If she found out he had her digging for an ancient bottle of wine buried deep in the semi-collapsed winery, she wouldn’t be afraid to turn those talons on him and get her feathers a little redder.
He peeked around the edge of the tractor as the digging stopped.
“What fool of a dragon would have died in such a small human structure?” Alpha questioned.
He cleared his throat. “Ah, well, you see, the humans probably captured the poor beast and he died underneath the building long ago.”
“A fool for being captured, and a fool for dying,” she huffed and resumed tearing the stones away. She had broken through to the basement already and was shoveling out rotting beams of wood along with the smooth gray stones. “But his teeth shall be mine.”
“Yes, yes, along with his claws and whatever else you fancy,” he said.
“And if there is no dragon under here,” she turned her head and her razor sharp beak toward him, “your teeth will have to suffice.”
Mischief hopped from around the tractor and sidled up alongside the old house attached to the winery. She was getting close to where he was sure the private cellar was housed below the basement. He’d need to get in and out of there fast before she noticed a lack of dragons.
He whipped his head around. “Corva, what are you doing here?”
“Well after you tried to ditch us by the now empty sheep pen, we decided that this was a bad idea,” Malachi hissed.
“I didn’t try to ditch you. I was trying to keep up with her,” he said and tilted his head in Alpha’s direction. “Keep her energy focused on something productive.”
Malachi’s strange long eared human friend crossed his arms over his chest. “Looks more destructive than productive.”
“Tomato, tomahto.” He brushed Zeb off. “It will serve to be productive to me once she hits-”
Alpha flung an oak door out of the lower levels she was powering through. “Bat, I’m not seeing any dragon down here.”
Mischief hurried along the still standing wall to where she had decimated the winery. He didn’t miss that Malachi and Zeb hung back in fear of the Gryph. Even he himself was wary of her. She seemed to radiate a malevolent power, like a fiery hell burned inside her breast.
“Allow me to go down there and scope it out. That way nothing will be missed,” he suggested.
Alpha pushed her face up in his. “Find me my dragon. Or you won’t be coming up.”
He nodded. “Of course. I wouldn’t let you leave empty handed, would I?”
“You won’t. I guarantee it.”
He scurried down the sloping, caved-in floor to the basement. Alpha’s hot breath washed over him until he was consumed in cool shadows. Though he could no longer see her, he could sense her hovering. There was only one way in and out. He couldn’t escape.
But he planned on it. Malachi and Zeb were too noble and kind hearted. They wouldn’t leave him to perish by the talons of Alpha. He had seen the pair of them pull off marvelous feats, up to and including punching holes in the very fabric of reality. A true prize would be that bracelet Zeb wore on his wrist, the one that tracked these so-called anomalies.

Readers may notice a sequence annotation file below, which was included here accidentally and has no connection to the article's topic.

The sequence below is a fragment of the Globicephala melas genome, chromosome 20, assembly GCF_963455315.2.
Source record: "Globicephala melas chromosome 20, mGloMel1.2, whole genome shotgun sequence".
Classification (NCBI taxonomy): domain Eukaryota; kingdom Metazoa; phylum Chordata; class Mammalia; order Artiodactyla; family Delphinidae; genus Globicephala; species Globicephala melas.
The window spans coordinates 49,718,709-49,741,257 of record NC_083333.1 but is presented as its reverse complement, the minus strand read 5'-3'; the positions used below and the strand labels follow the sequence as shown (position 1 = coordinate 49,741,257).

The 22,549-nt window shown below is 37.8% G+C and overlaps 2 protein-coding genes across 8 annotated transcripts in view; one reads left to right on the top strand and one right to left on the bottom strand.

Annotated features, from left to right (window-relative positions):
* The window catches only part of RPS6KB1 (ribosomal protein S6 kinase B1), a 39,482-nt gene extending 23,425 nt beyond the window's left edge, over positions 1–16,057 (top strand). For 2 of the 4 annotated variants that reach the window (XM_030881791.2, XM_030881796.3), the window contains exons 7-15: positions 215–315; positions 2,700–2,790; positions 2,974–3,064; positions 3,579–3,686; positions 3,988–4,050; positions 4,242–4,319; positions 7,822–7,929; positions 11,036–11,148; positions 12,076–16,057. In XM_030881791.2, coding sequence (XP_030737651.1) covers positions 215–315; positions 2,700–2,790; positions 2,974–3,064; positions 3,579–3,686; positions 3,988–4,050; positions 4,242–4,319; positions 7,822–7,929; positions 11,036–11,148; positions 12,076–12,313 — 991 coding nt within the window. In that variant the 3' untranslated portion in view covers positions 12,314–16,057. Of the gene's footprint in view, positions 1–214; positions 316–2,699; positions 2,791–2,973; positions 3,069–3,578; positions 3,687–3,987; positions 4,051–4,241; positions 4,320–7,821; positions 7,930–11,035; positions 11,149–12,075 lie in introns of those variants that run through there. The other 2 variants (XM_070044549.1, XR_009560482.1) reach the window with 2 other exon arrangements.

For now he’d settle with his bottle of wine and getting out of the cellar alive.
“Any dragons, yet?” Alpha’s thunderous voice shook dust from the creaking rafters.
Mischief ducked under a fallen beam toward the square black hole in the ground.
“Patience, my dear,” he called out. “Good things come to those who wait.”
“Good things come to those who take them,” Alpha replied.
“Brains over brawn every time for me,” he said under his breath.
He crawled down the shaky ladder into the cellar and waited while his eyes adjusted. It smelled dusty, but the climate was still temperate. Not too cold, not too hot, not too humid. Wine racks were still standing. Hopefully his was still there.
Sorting through several racks proved fruitless. He found a couple decent unopened bottles with labels dating back anywhere between thirty to a hundred years. None of them matched what he was looking for.
Dust rained down on him. He paused and swiveled his ears upward. He was fairly certain that was Malachi squawking in a panic before it cut off abruptly. Boards creaked directly above him. He hunkered lower, hiding himself in the shadows behind one of the racks. He may have not been born with the fiercest of physical weapons, but he was no delicate flower. He would and could fight his way out if need be.
A beam of light sliced through the darkness.
“For all our sakes, there better be a dragon down here, Mischief.”
“Ah, Zeb, how nice of you to offer your assistance, but I’m perfectly capable of doing this on my own,” Mischief said and squinted against the bright light. “Would you please turn off your blinding light, or at least dim it.”
The light dimmed to a comfortable warm glow more like a flame lit lantern.
“I didn’t volunteer,” Zeb said and landed on the floor with a thump.
Mischief hummed. “I guessed as much.”
Zeb glared at him steadily. “If we don’t find a dragon down here and she hurts Malachi-”
“You’ll kill me, I get it. How sweet.”
Zeb walked closer, for all intents and purposes appearing relaxed in his stance and even in his tone when he spoke again. “No. I’m not a violent man. But I’m not above leaving you to fend for yourself on a far flung moon with an ocean of blood.”